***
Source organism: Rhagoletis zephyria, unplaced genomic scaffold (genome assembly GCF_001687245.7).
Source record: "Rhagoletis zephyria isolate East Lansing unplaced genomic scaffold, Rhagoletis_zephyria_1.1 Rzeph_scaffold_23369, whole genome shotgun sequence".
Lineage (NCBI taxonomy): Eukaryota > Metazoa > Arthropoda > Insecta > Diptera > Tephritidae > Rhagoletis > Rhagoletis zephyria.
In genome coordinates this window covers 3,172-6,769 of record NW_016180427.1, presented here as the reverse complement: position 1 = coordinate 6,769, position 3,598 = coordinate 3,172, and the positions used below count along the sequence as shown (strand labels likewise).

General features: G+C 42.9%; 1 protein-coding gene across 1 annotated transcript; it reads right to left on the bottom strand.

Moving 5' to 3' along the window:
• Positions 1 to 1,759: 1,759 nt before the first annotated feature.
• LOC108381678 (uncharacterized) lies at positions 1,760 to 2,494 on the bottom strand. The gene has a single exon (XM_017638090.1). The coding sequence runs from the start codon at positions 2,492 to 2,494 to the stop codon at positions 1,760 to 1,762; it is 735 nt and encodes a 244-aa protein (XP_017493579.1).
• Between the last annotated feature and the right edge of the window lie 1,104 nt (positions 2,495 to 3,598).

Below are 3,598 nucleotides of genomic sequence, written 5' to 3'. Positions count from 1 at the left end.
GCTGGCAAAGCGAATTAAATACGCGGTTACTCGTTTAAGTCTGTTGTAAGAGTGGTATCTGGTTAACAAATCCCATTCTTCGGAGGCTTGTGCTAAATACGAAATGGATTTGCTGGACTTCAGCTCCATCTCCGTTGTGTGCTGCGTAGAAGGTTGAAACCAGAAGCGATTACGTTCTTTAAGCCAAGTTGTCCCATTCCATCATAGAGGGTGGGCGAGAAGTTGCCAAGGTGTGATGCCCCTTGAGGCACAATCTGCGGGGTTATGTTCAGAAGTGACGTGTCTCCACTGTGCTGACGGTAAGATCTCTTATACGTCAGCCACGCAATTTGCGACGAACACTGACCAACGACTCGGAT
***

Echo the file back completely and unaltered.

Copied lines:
Source organism: Rhagoletis zephyria, unplaced genomic scaffold (genome assembly GCF_001687245.7).
Source record: "Rhagoletis zephyria isolate East Lansing unplaced genomic scaffold, Rhagoletis_zephyria_1.1 Rzeph_scaffold_23369, whole genome shotgun sequence".
Lineage (NCBI taxonomy): Eukaryota > Metazoa > Arthropoda > Insecta > Diptera > Tephritidae > Rhagoletis > Rhagoletis zephyria.
In genome coordinates this window covers 3,172-6,769 of record NW_016180427.1, presented here as the reverse complement: position 1 = coordinate 6,769, position 3,598 = coordinate 3,172, and the positions used below count along the sequence as shown (strand labels likewise).

General features: G+C 42.9%; 1 protein-coding gene across 1 annotated transcript; it reads right to left on the bottom strand.

Moving 5' to 3' along the window:
• Positions 1 to 1,759: 1,759 nt before the first annotated feature.
• LOC108381678 (uncharacterized) lies at positions 1,760 to 2,494 on the bottom strand. The gene has a single exon (XM_017638090.1). The coding sequence runs from the start codon at positions 2,492 to 2,494 to the stop codon at positions 1,760 to 1,762; it is 735 nt and encodes a 244-aa protein (XP_017493579.1).
• Between the last annotated feature and the right edge of the window lie 1,104 nt (positions 2,495 to 3,598).

Below are 3,598 nucleotides of genomic sequence, written 5' to 3'. Positions count from 1 at the left end.
GCTGGCAAAGCGAATTAAATACGCGGTTACTCGTTTAAGTCTGTTGTAAGAGTGGTATCTGGTTAACAAATCCCATTCTTCGGAGGCTTGTGCTAAATACGAAATGGATTTGCTGGACTTCAGCTCCATCTCCGTTGTGTGCTGCGTAGAAGGTTGAAACCAGAAGCGATTACGTTCTTTAAGCCAAGTTGTCCCATTCCATCATAGAGGGTGGGCGAGAAGTTGCCAAGGTGTGATGCCCCTTGAGGCACAATCTGCGGGGTTATGTTCAGAAGTGACGTGTCTCCACTGTGCTGACGGTAAGATCTCTTATACGTCAGCCACGCAATTTGCGACGAACACTGACCAACGACTCGGAT